Without Hayward, the Celtics now will focus more on smaller lineups, rookie Jayson Tatum will get more run, as will Marcus Smart in his contract year. Jaylen Brown will be thrust into a more significant role. Also, Kyrie Irving will be asked to do more as the team’s second-best playmaker is now out for the season.

The Celtics will take a step back this season without Hayward, who was going to be crucial for them on both ends of the floor. That’s evidenced by their 0-2 start, falling to the Cavaliers and Bucks on the first couple nights of the season. Boston should still be a team well above .500 and in the playoffs, but they will not be quite the same this season.

Trail Blazers beat Suns by 48, biggest season-opening rout in NBA history

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Any controversy over C.J. McCollum‘s suspension for the season-opener should be put to rest. The Trail Blazers fared fine without him.

More than fine.

Portland beat the Suns, 124-76, Wednesday. The 48-point margin is the largest ever in a season opener, even as the Trail Blazers let a 58-point fourth-quarter lead dwindle.

Here are the most lopsided season-openers in NBA history (openers for both teams appearing twice):

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The 48-point defeat is also the Suns’ worst lost in franchise history, topping a 44-point loss to the Seattle SuperSonics in 1988. It could be a long year in Phoenix.

Marcus Smart and Matthew Dellavedova scrap (video)

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Marcus Smart and Matthew Dellavedova thrive on aggravating opponents, so when matched up, of course they aggravated each other.

Deduct points from Smart for pulling the hold-me-back charade behind a referee. Plus, Dellavedova’s Bucks beat Smart’s Celtics, 108-100.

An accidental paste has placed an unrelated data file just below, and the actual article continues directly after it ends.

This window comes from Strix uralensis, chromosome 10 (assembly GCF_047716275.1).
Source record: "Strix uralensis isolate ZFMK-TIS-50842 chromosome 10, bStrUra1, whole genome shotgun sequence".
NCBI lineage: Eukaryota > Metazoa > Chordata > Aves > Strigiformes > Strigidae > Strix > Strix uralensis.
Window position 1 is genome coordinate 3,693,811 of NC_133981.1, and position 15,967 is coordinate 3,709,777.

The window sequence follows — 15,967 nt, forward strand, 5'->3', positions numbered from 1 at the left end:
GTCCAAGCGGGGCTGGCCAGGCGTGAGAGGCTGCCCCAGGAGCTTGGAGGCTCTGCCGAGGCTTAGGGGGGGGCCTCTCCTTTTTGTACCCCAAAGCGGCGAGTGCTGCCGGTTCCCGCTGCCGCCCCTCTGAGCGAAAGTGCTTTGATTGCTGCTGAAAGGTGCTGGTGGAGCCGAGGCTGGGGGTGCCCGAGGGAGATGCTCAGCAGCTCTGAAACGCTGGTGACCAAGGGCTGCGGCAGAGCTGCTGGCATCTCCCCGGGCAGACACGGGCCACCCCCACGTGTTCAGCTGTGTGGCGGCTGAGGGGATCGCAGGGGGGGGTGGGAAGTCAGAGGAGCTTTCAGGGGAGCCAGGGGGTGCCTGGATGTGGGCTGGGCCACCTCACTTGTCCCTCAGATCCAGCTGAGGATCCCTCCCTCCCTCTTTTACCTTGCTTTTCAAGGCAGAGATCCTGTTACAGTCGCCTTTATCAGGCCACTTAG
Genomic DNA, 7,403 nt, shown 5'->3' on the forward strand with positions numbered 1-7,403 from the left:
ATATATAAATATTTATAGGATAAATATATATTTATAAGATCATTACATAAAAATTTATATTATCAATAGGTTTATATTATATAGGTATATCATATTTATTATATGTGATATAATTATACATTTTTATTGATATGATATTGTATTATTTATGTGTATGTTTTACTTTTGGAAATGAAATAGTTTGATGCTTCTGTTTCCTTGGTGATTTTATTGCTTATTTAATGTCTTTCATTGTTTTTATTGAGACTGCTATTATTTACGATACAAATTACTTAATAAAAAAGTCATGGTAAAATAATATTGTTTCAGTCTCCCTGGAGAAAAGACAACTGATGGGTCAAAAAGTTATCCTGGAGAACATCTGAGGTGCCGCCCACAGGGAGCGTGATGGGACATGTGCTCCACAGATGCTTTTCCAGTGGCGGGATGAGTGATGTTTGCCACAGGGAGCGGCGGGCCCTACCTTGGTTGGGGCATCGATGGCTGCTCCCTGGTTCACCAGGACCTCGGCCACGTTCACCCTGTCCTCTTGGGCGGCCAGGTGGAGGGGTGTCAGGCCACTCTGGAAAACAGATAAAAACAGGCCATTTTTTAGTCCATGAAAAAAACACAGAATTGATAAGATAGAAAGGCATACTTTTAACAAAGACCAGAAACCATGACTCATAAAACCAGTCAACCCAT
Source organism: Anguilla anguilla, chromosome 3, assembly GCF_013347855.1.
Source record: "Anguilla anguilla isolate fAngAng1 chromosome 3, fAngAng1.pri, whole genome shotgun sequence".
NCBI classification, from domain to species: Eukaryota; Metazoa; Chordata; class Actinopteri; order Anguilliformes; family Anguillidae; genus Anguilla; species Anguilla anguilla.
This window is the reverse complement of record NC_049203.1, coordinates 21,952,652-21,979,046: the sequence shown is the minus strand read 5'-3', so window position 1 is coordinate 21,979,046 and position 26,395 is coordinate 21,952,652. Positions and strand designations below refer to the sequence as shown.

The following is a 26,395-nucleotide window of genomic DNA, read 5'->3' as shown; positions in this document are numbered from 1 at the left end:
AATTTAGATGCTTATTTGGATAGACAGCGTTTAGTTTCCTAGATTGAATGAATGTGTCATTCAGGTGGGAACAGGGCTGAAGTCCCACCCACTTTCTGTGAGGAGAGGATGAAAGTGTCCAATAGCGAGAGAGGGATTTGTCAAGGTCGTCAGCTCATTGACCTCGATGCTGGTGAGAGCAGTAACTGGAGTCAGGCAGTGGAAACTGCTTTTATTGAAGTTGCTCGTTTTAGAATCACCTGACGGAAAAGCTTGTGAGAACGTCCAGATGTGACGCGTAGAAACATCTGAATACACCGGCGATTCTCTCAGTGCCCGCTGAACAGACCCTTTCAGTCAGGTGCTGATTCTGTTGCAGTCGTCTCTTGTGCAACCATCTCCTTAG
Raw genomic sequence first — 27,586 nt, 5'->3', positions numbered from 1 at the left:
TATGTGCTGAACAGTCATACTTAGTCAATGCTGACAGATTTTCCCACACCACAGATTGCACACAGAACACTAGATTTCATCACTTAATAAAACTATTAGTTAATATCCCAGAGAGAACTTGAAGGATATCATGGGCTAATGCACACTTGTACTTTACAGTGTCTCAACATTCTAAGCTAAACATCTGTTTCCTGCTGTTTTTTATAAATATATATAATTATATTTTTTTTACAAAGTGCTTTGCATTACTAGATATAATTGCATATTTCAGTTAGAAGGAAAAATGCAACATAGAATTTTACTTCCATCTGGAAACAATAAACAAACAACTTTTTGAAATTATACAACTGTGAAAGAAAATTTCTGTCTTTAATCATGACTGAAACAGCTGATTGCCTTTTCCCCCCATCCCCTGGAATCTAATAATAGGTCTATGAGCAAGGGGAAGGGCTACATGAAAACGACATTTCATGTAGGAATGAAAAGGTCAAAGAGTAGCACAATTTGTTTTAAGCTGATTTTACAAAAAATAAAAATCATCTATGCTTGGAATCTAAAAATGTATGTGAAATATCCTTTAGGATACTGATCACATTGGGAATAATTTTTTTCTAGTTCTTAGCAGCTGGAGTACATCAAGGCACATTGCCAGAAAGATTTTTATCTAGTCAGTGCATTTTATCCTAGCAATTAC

Report: ‘Tremendous concern’ for Jeremy Lin’s knee injury

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The Nets’ projected record this season came under greater scrutiny when the Celtics traded Brooklyn’s unprotected first-round pick to the Cavaliers in the Kyrie Irving trade. After finishing third-to-last and last the previous two years, were the Nets poised to take a step forward, or would they convey a very high pick to the Cavs?

Jeremy Lin, who missed 46 games last season, getting healthy was a reason for optimism in Brooklyn and pessimism in Cleveland. But it appears the veteran guard could be out a while.

Adrian Wojnarowski of ESPN:

Billy Reinhardt of Nets Daily:

If the injury is as bad as feared, what a bummer for Lin. He came to Brooklyn expecting to play a leading role on a developing team, and he just can’t stay healthy.

The Nets were probably more focused on developing their younger players, but – especially without their own draft picks – there was no harm in shooting for the playoffs. This appears to a blow to that (already unlikely) dream.

It’s a boon to the Cavaliers, though. And whenever something significantly affects LeBron James‘ team, it has ramifications into the entire power dynamic of the Eastern Conference. For an injury to a player on a team most expect to be bad, the medical developments here will be tracked closely around the league.